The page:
Guide To Hypertension
One third of Americans have high blood pressure (hypertension), and a majority of them do not have it under control according to the Center for Disease Control and Prevention (CDC).
Hypertension is known as a silent killer. There can be little or no symptoms until it is too late and you have a heart attack or stroke. The only way to know if you have, or do not have, high blood pressure is to check your blood pressure yourself or have it checked by a health professional.
The Problem With Hypertension
Constant high blood pressure injures blood vessel walls and forces your heart to work harder. This increases your risk of heart attack, strokes, and premature death.
Since hypertension causes little or no symptoms, it goes unnoticed or people prescribed blood pressure medicine stop taking the medication due to side affects which they believe are worse than having high blood pressure.
Of the 67 million Americans with hypertension, the CDC found 39 percent don’t even know they have it, and 54 percent don’t have it under control.
The Risks of Hypertension
The risks of hypertension increases as you age. You are also at higher risk if you:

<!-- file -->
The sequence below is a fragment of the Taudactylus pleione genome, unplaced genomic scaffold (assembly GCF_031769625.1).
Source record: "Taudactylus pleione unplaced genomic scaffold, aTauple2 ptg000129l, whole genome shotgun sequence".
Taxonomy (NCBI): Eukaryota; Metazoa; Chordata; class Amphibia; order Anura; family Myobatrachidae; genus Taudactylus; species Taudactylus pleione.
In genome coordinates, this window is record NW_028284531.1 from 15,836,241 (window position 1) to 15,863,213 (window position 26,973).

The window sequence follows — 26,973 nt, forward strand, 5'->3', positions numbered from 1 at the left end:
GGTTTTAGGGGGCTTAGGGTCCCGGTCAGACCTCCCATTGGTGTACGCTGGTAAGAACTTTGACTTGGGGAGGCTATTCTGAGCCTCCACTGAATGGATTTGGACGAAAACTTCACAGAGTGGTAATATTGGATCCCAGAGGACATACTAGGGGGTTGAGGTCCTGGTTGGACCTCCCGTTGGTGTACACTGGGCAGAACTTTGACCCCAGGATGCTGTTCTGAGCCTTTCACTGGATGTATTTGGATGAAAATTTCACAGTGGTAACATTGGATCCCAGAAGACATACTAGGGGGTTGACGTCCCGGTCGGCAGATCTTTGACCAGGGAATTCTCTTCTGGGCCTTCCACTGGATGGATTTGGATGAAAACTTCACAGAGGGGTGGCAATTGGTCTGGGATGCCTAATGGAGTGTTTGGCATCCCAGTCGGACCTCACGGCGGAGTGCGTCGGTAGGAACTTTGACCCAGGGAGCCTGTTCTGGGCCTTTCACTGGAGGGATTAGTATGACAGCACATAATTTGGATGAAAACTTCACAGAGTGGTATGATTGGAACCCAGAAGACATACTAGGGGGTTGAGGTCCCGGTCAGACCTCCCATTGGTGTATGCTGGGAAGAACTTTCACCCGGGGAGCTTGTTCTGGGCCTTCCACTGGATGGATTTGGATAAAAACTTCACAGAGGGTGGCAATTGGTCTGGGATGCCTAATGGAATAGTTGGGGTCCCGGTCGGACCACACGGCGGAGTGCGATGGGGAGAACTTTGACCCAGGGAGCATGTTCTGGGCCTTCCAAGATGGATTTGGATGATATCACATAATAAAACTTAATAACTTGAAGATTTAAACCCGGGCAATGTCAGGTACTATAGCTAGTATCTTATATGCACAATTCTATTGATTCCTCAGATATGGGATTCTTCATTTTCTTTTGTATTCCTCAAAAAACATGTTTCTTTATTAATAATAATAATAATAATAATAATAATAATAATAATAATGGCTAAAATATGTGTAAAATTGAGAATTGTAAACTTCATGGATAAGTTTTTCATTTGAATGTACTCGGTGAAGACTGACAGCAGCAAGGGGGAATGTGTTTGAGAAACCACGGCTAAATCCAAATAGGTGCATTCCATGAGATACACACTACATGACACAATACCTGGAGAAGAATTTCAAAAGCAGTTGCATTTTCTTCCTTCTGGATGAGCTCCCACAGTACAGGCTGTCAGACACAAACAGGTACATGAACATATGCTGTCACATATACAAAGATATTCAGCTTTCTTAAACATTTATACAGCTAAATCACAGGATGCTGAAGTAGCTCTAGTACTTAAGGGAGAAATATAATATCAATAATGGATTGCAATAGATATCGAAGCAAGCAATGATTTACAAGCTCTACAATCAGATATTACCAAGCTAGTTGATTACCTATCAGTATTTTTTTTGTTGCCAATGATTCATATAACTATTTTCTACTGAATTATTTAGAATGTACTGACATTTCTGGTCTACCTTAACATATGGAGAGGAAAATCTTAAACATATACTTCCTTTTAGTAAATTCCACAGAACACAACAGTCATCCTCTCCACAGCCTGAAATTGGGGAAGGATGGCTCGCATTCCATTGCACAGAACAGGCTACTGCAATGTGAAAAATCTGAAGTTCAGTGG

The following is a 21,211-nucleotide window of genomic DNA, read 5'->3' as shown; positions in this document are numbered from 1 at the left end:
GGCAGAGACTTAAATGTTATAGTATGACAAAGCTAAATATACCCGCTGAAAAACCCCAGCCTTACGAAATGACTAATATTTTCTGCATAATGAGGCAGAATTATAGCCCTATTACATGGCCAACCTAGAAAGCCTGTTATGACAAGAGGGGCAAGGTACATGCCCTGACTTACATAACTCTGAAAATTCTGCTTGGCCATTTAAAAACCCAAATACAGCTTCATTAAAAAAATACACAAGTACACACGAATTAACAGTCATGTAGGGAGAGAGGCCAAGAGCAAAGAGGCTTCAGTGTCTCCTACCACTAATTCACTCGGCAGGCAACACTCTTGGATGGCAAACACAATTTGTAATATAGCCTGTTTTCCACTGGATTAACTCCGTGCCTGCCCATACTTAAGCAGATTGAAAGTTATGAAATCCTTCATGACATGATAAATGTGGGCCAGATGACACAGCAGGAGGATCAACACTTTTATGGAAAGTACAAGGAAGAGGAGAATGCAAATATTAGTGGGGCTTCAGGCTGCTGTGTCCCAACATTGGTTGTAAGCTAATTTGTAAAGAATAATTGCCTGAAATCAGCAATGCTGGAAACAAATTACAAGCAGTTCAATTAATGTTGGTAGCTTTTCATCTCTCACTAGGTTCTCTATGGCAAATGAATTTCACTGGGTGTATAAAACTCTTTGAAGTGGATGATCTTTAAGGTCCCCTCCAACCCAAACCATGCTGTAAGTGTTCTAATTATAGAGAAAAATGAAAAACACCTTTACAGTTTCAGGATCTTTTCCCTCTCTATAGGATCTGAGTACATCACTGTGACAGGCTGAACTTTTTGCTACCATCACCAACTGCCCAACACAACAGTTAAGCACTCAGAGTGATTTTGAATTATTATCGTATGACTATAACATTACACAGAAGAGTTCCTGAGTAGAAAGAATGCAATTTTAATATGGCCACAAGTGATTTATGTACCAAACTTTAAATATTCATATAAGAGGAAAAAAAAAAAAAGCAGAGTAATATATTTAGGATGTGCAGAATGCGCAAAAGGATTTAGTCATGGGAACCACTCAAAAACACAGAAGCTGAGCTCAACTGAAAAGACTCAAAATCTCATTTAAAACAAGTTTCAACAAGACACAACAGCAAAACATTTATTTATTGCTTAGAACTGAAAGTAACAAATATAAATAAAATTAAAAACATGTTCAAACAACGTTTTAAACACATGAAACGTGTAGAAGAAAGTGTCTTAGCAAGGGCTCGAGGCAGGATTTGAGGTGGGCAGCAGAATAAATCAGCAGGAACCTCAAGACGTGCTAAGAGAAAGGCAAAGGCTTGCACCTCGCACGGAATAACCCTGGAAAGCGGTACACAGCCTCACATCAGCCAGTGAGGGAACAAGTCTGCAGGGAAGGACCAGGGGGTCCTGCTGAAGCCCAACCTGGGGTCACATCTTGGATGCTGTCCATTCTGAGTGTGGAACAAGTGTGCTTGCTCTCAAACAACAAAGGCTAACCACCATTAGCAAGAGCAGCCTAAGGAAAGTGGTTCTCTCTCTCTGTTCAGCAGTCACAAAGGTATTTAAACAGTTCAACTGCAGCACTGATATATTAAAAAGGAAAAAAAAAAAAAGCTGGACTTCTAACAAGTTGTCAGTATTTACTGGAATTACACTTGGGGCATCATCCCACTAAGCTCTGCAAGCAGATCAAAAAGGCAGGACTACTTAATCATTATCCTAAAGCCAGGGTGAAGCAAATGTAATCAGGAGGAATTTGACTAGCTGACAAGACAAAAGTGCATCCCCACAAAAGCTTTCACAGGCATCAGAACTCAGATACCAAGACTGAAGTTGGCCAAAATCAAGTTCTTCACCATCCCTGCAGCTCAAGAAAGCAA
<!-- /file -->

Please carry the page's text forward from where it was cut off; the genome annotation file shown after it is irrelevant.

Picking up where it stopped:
- Have relatives with hypertension
- Are overweight
- Live a sedentary lifestyle
- Eat high sodium foods
- Drink too much alcohol
- Are often stressed
Controlling Hypertension with Medication
Exercise, a healthy diet, and anti-hypertension medications usually control high blood pressure.
According to the CDC, 45 percent of those with uncontrolled hypertension were taking their medication. To know if your medication is keeping your hypertension under control, you must check your blood pressure regularly. There are many affordable and easy to use home blood pressure monitors. The arm cuff monitors are more accurate than wrist monitors.
If your medication is not keeping your blood pressure under control, your doctor can change the medication or dose. Medication will not lower your blood pressure if you do not take it!
The proper dosage and drug(s) can take some experimenting. For some people it may take two or three medications to control your blood pressure.
Controlling Hypertension with Lifestyle Changes
Moderate exercise for 150 minutes per day (2.5 hours) per week and following a Mediterranean style diet or the DASH (Dietary Approaches to Stop Hypertension) diet can lower and control your blood pressure and sometimes make medication unnecessary. DASH features reduced sodium and saturated fat, more fruits and vegetables, and whole grains, and nutrients known to help reduce blood pressure like calcium, potassium, and magnesium.
The following chart has the American Heart Association categories for blood pressure. If you think you have high blood pressure have it confirmed by a doctor.
Source: Harvard Health Letter